When I saw the news about his passing (I’m not repeating his name in this post because I don’t want to add to the ‘trending’), I tell you, I took a good solid think about what or IF I wanted to post about it. Feeling already inundated by the headline shares and meme shares, and what seemed to be at least 23 separate people just posting listings of his movies and characters, I asked myself “how can I help?” and “what do I – me, myself – not the dozen memes or celebrity quotes, but simple me – think about this?”. I thought it was sad. Tragic. I thought about how depression is a bigger asshole than death-meme-makers. I felt sad again that Good Will Hunting was a brilliant character portrayal on his part and that I’ll never see another new movie with him in it. I thought about watching The Bird Cage. But I didn’t.
A solid 30-minutes later, I had a brilliant epiphany. I asked myself if anyone was expecting me to comment on it, and why they would be. In this day and age, our social media gives us the illusion that people may actually expect or wait on our comments about tragedy, so we feel obligated to post. That is my ego talking, not my grief. If you want to check your ego, ask yourself why you think the internet gives a damn about your opinion on the suicide of an actor you never met.
Be helpful. Be considerate. Be kind as often as possible. Be respectful if you can’t be anything else. I try to keep these things in mind when I’m posting, though I am human and I fail too. Helpful, though, is the word that started to stick out to me. In tragedy, how do you be helpful in a meaningful way? Please do not confuse R.I.P. retweets with something meaningful.
Instead, I asked myself who I know that struggles with depression, and I made a mental note that I needed to reach out to them this week – in person, or with a call, with a PERSONAL CONNECTION. Because instead of focusing on a stranger, or sending messages to that stranger’s wife and child that I hope for their sake, they do not see, there are people present in my day-to-day that need help. That need a connection and a reach out and a check-in. If I want to think about tragedy, I might better consider how to prevent one that can still be prevented, rather than focusing on what poignancy I can come up with for a stranger to see how many ‘likes’ it might get.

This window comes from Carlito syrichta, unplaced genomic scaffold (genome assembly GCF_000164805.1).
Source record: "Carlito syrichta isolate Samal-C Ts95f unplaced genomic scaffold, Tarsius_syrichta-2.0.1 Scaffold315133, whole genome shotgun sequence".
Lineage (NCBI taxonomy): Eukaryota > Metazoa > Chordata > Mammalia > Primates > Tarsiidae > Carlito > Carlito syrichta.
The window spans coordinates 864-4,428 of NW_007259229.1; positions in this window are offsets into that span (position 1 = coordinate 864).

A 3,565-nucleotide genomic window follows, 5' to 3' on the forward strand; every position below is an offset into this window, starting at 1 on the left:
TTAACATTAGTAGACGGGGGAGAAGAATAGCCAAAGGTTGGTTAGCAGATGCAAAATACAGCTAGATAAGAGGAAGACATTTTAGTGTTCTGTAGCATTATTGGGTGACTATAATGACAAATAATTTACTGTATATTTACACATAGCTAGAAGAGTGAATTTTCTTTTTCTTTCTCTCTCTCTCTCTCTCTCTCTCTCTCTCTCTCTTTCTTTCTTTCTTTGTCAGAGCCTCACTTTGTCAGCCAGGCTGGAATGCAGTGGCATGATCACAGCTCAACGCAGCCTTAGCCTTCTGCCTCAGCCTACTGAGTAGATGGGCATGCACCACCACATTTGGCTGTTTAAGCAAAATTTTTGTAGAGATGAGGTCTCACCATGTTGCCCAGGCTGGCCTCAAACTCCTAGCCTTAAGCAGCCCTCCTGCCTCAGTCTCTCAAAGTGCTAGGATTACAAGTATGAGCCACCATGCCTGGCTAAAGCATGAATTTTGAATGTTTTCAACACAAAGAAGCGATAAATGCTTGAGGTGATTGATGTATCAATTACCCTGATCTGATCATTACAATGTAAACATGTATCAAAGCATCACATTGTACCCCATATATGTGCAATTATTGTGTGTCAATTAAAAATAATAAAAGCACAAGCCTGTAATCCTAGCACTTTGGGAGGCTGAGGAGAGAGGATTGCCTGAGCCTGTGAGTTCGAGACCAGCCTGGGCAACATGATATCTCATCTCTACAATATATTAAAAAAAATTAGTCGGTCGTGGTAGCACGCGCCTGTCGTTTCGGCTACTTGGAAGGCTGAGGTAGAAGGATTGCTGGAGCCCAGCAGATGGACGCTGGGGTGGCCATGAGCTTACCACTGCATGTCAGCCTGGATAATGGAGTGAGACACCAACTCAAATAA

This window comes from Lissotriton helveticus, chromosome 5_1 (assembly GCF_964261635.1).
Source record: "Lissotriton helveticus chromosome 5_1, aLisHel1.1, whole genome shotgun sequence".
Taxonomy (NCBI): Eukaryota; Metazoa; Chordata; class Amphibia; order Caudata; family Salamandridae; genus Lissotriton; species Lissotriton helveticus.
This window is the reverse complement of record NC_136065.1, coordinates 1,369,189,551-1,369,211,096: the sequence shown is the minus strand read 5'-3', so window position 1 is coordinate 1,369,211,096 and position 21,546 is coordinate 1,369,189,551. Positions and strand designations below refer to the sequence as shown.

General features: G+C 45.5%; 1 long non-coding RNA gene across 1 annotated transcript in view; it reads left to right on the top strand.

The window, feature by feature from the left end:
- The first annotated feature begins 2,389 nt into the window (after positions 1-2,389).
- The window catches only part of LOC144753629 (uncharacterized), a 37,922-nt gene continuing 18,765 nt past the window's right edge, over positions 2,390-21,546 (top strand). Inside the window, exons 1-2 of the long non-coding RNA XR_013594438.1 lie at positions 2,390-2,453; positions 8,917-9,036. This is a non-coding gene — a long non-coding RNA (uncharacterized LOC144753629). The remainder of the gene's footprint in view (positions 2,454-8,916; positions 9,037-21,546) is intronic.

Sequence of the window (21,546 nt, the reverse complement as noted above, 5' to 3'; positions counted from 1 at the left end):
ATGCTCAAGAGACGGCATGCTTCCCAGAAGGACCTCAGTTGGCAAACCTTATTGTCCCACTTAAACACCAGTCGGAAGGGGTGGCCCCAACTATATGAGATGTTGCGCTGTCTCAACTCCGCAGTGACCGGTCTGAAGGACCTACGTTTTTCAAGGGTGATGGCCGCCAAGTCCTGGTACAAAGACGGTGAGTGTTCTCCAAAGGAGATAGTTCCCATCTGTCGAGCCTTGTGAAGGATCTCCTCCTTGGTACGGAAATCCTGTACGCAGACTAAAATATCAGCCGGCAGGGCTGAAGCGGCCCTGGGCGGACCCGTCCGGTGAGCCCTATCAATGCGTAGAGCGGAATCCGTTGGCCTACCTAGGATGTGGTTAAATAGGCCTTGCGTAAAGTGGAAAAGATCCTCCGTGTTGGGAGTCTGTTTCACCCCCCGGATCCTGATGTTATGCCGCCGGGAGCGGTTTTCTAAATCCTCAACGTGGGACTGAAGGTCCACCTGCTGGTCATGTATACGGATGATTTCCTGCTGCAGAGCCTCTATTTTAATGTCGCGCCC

From our California coast trip. Seriously can’t think of a more relaxing vacation that we’ve taken together. I’m not usually fond of pictures of myself, preferring the other side of the lens, but this one is just very…me. Probably due to that guy reflected in my sunglasses. He inspires that smile.
I crossed a starting line this morning, friends.
To my recollection, I haven’t done a race since a fateful 10k in March that I should have stopped at 5k. My knee aching badly, I hobbled across the finish dead last with the bike dude picking up cones as I passed them. I wish I were joking, but I’m not. Talk about having your ego
tarred, feathered and left for dead checked! I decided it wasn’t worth writing about at the time because I wasn’t in a good place with it. After that, I decided I wasn’t registering for a damn thing until I was certain my knee could hang with me for the distance. And I haven’t, watching the races go by on the calendar.